The Council strongly believes that any exclusion of a person’s right to vote is a grave curtailing of the right to participate in a healthy democracy. This has a de-facto consequence of creating “tiers of citizenship” and does little to assist in the rehabilitation of incarcerated people when they have served their time.

The Council is also concerned about the disproportionate impact that the current restrictions on prisoners’ right to vote has on First Nations communities.

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Media Release: 34 organisations join together to demand open review of NSW Anti-Protest laws

The right to protest is a fundamental democratic right that allows us to express our views, shape our societies, and press for social change. In NSW and nationally across Australia, it is under attack.

In April 2022, the NSW Parliament passed legislation to prevent ‘illegal protesting’ on major roads, bridges, tunnels, public transport and infrastructure facilities. The new legislation amends section 144G the Roads Act 1993 which criminalises causing serious disruption by entering, remaining on or trespassing on prescribed major bridges and tunnels, to now include all “main roads”. Offences carry a maximum penalty of $22,000 or two years in gaol, or both.

The legislated review of the undemocratic “anti-protest” law is scheduled to take place after 1 April 2024 and will be carried out by the Department of Roads and the Attorney-General’s Department - the NSW Government has so far refused to commit to the review being open to the public and transparent. The right to protest cannot and should not be scheduled merely for a “departmental” review.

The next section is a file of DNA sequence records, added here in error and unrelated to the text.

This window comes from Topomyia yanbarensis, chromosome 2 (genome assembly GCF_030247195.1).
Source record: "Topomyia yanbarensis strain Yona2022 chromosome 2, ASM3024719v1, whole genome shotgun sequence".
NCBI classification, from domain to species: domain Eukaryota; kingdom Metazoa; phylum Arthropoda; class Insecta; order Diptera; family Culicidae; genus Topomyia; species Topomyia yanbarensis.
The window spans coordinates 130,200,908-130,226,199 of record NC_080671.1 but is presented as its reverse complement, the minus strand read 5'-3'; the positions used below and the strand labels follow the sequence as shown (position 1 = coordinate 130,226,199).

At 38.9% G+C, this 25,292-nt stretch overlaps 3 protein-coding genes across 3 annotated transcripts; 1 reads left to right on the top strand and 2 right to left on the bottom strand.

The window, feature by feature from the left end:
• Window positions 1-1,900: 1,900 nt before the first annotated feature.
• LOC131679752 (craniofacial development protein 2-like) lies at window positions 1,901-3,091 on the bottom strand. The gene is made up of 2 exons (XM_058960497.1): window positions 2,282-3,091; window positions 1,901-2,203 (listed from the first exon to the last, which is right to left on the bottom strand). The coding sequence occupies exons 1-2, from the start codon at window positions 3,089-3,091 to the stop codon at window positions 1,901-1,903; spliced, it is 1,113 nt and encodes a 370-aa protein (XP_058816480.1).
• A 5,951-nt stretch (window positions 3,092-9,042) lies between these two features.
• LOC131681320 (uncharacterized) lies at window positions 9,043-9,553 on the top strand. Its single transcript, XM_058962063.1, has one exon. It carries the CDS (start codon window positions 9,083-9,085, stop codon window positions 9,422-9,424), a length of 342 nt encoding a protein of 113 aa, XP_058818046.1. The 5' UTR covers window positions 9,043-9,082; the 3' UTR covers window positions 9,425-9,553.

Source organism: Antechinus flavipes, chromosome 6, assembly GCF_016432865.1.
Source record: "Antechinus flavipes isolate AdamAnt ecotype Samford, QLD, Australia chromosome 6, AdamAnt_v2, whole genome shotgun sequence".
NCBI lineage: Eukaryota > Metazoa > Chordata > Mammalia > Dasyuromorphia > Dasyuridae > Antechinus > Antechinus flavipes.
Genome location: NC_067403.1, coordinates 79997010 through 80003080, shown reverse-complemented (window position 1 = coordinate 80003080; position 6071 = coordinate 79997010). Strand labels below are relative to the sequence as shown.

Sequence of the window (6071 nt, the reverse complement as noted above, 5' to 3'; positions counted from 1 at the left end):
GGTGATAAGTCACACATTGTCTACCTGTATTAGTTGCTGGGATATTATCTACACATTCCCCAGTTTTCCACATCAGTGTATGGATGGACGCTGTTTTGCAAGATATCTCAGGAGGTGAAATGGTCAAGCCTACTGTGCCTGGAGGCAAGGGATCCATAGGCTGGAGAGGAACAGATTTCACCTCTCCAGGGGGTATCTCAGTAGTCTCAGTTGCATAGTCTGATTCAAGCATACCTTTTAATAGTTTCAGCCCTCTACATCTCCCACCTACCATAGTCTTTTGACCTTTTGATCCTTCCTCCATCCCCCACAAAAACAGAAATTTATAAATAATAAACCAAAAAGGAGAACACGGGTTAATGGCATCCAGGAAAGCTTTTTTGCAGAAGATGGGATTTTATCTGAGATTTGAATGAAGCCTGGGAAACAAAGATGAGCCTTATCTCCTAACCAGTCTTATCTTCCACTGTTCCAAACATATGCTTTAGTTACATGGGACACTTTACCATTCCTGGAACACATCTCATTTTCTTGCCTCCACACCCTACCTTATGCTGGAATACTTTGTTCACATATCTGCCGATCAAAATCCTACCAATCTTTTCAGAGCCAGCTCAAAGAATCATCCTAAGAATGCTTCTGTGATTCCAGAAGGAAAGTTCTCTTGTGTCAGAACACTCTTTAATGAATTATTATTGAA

The diversity of the organisations that have signed the open letter is significant. It evidences the grave concerns that are held by civil society organisations, unions, faith bodies, environmental and human rights organisations.

READ our open letter HERE.

READ our petition HERE.

 

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CityHub: Nineteen arrested at Port Botany after blocking arrival of Israeli cargo ship

Recently 19 individuals were arrested by police at Port Botany during a protest against the arrival of an Israeli cargo vessel responsible for transporting weaponry and resources for the Australian defense force. This protest was organised by the Palestine Justice Movement and Trade Unionists for Palestine. There were hundreds in attendance at the protest on Sunday evening, which finished with a march towards the primary access point on Penrhyn Road.

According to NSW Police, the protest was unauthorised, and some individuals disregarded police instructions.

The 19 individuals arrested were transported to Surry Hills Police Station and subsequently charged with offenses including obstructing roads or paths, failure to comply with police orders, and and remaining “near or on [a] major facility causing serious disruption”.

Those arrested were served court attendance notices to appear at Downing Centre Local Court in early May.

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CityHub: Calls for transparency on Australian visa cancellations

The recent reports of the Australian government cancelling Australian visas of Palestinians fleeing Gaza mid flight has sparked calls for transparency.

Figures from the Department of Home Affairs show that the Australian government granted 2,273 temporary (subclass 600) visas for Palestinians with family in Australia between October 7 and February 6 this year. But there are reports of Palestinians having their visas cancelled mid flight or upon arrival to the airport. The reasons for the callelations are currently unclear. 

Since the beginning of the Israel Palestine conflict more that 31,000 Palestinians have been killed. Visa cancellations have left Palestinians stranded.

There is an injured 23-year-old man stuck in an Istanbul airport after his visa was cancelled en route to Australia. He cannot return to Egypt or leave the airport without a valid visa.